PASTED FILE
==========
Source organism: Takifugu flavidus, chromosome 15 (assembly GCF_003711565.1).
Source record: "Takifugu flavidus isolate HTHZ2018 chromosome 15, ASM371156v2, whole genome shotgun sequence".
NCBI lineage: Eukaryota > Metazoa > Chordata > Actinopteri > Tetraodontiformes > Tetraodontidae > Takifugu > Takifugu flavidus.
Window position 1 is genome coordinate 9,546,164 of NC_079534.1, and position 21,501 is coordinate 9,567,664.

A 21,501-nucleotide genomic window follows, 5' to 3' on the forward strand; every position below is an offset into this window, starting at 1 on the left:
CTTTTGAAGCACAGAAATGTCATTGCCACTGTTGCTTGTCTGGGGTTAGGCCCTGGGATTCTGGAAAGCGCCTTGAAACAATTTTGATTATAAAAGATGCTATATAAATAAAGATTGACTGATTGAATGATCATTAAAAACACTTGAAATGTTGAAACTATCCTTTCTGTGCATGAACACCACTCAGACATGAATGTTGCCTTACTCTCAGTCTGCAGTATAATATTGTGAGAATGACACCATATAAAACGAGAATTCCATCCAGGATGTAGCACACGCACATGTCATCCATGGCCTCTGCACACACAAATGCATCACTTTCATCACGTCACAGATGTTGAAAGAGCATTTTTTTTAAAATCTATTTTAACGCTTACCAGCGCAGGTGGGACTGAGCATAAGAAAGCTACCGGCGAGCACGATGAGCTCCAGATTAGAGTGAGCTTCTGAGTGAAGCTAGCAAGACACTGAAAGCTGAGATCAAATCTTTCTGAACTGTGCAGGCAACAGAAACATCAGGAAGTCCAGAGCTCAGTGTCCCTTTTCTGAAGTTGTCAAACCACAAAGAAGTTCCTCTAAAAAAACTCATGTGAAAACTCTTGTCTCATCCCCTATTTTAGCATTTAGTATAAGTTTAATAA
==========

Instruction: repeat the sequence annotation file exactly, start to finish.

Source organism: Takifugu flavidus, chromosome 15 (assembly GCF_003711565.1).
Source record: "Takifugu flavidus isolate HTHZ2018 chromosome 15, ASM371156v2, whole genome shotgun sequence".
NCBI lineage: Eukaryota > Metazoa > Chordata > Actinopteri > Tetraodontiformes > Tetraodontidae > Takifugu > Takifugu flavidus.
Window position 1 is genome coordinate 9,546,164 of NC_079534.1, and position 21,501 is coordinate 9,567,664.

A 21,501-nucleotide genomic window follows, 5' to 3' on the forward strand; every position below is an offset into this window, starting at 1 on the left:
CTTTTGAAGCACAGAAATGTCATTGCCACTGTTGCTTGTCTGGGGTTAGGCCCTGGGATTCTGGAAAGCGCCTTGAAACAATTTTGATTATAAAAGATGCTATATAAATAAAGATTGACTGATTGAATGATCATTAAAAACACTTGAAATGTTGAAACTATCCTTTCTGTGCATGAACACCACTCAGACATGAATGTTGCCTTACTCTCAGTCTGCAGTATAATATTGTGAGAATGACACCATATAAAACGAGAATTCCATCCAGGATGTAGCACACGCACATGTCATCCATGGCCTCTGCACACACAAATGCATCACTTTCATCACGTCACAGATGTTGAAAGAGCATTTTTTTTAAAATCTATTTTAACGCTTACCAGCGCAGGTGGGACTGAGCATAAGAAAGCTACCGGCGAGCACGATGAGCTCCAGATTAGAGTGAGCTTCTGAGTGAAGCTAGCAAGACACTGAAAGCTGAGATCAAATCTTTCTGAACTGTGCAGGCAACAGAAACATCAGGAAGTCCAGAGCTCAGTGTCCCTTTTCTGAAGTTGTCAAACCACAAAGAAGTTCCTCTAAAAAAACTCATGTGAAAACTCTTGTCTCATCCCCTATTTTAGCATTTAGTATAAGTTTAATAA